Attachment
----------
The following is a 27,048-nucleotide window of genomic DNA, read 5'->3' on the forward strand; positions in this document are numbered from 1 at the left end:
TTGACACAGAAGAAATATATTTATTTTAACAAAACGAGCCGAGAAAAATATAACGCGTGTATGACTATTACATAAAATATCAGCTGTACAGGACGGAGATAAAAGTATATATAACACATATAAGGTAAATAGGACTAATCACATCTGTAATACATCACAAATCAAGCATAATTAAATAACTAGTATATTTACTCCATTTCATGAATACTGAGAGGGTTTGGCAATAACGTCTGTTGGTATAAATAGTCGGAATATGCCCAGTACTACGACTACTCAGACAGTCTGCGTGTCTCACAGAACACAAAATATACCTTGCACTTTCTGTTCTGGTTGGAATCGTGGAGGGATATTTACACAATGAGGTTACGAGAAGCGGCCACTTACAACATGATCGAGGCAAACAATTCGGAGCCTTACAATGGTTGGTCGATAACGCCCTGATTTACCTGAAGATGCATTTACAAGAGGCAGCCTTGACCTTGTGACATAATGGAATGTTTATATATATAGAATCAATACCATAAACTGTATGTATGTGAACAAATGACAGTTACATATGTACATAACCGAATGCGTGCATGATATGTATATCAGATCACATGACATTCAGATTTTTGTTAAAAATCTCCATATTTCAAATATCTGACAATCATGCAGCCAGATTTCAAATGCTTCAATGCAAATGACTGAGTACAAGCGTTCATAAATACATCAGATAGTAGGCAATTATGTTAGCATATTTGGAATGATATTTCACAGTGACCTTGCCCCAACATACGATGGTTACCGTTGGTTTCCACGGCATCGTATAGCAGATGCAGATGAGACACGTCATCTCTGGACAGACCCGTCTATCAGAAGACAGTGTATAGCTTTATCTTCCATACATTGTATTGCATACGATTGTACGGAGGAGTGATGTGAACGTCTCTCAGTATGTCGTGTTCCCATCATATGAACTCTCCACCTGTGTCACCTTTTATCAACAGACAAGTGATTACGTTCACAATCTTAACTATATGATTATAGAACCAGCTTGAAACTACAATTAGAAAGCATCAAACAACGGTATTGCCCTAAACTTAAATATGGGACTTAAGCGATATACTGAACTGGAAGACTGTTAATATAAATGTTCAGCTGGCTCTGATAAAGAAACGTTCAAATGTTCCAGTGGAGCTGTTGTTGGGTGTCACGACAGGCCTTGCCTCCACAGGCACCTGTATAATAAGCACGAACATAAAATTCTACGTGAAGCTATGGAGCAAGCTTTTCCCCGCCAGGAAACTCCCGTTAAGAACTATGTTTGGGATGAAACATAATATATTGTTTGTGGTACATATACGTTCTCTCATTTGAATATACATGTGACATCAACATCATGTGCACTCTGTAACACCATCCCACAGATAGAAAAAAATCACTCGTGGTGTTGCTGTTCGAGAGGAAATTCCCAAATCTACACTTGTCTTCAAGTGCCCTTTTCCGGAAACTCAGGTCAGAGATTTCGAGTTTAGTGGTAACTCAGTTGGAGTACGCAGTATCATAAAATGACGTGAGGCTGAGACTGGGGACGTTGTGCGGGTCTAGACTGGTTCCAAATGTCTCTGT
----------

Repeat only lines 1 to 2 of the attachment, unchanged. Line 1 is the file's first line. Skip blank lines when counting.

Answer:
The following is a 27,048-nucleotide window of genomic DNA, read 5'->3' on the forward strand; positions in this document are numbered from 1 at the left end:
TTGACACAGAAGAAATATATTTATTTTAACAAAACGAGCCGAGAAAAATATAACGCGTGTATGACTATTACATAAAATATCAGCTGTACAGGACGGAGATAAAAGTATATATAACACATATAAGGTAAATAGGACTAATCACATCTGTAATACATCACAAATCAAGCATAATTAAATAACTAGTATATTTACTCCATTTCATGAATACTGAGAGGGTTTGGCAATAACGTCTGTTGGTATAAATAGTCGGAATATGCCCAGTACTACGACTACTCAGACAGTCTGCGTGTCTCACAGAACACAAAATATACCTTGCACTTTCTGTTCTGGTTGGAATCGTGGAGGGATATTTACACAATGAGGTTACGAGAAGCGGCCACTTACAACATGATCGAGGCAAACAATTCGGAGCCTTACAATGGTTGGTCGATAACGCCCTGATTTACCTGAAGATGCATTTACAAGAGGCAGCCTTGACCTTGTGACATAATGGAATGTTTATATATATAGAATCAATACCATAAACTGTATGTATGTGAACAAATGACAGTTACATATGTACATAACCGAATGCGTGCATGATATGTATATCAGATCACATGACATTCAGATTTTTGTTAAAAATCTCCATATTTCAAATATCTGACAATCATGCAGCCAGATTTCAAATGCTTCAATGCAAATGACTGAGTACAAGCGTTCATAAATACATCAGATAGTAGGCAATTATGTTAGCATATTTGGAATGATATTTCACAGTGACCTTGCCCCAACATACGATGGTTACCGTTGGTTTCCACGGCATCGTATAGCAGATGCAGATGAGACACGTCATCTCTGGACAGACCCGTCTATCAGAAGACAGTGTATAGCTTTATCTTCCATACATTGTATTGCATACGATTGTACGGAGGAGTGATGTGAACGTCTCTCAGTATGTCGTGTTCCCATCATATGAACTCTCCACCTGTGTCACCTTTTATCAACAGACAAGTGATTACGTTCACAATCTTAACTATATGATTATAGAACCAGCTTGAAACTACAATTAGAAAGCATCAAACAACGGTATTGCCCTAAACTTAAATATGGGACTTAAGCGATATACTGAACTGGAAGACTGTTAATATAAATGTTCAGCTGGCTCTGATAAAGAAACGTTCAAATGTTCCAGTGGAGCTGTTGTTGGGTGTCACGACAGGCCTTGCCTCCACAGGCACCTGTATAATAAGCACGAACATAAAATTCTACGTGAAGCTATGGAGCAAGCTTTTCCCCGCCAGGAAACTCCCGTTAAGAACTATGTTTGGGATGAAACATAATATATTGTTTGTGGTACATATACGTTCTCTCATTTGAATATACATGTGACATCAACATCATGTGCACTCTGTAACACCATCCCACAGATAGAAAAAAATCACTCGTGGTGTTGCTGTTCGAGAGGAAATTCCCAAATCTACACTTGTCTTCAAGTGCCCTTTTCCGGAAACTCAGGTCAGAGATTTCGAGTTTAGTGGTAACTCAGTTGGAGTACGCAGTATCATAAAATGACGTGAGGCTGAGACTGGGGACGTTGTGCGGGTCTAGACTGGTTCCAAATGTCTCTGT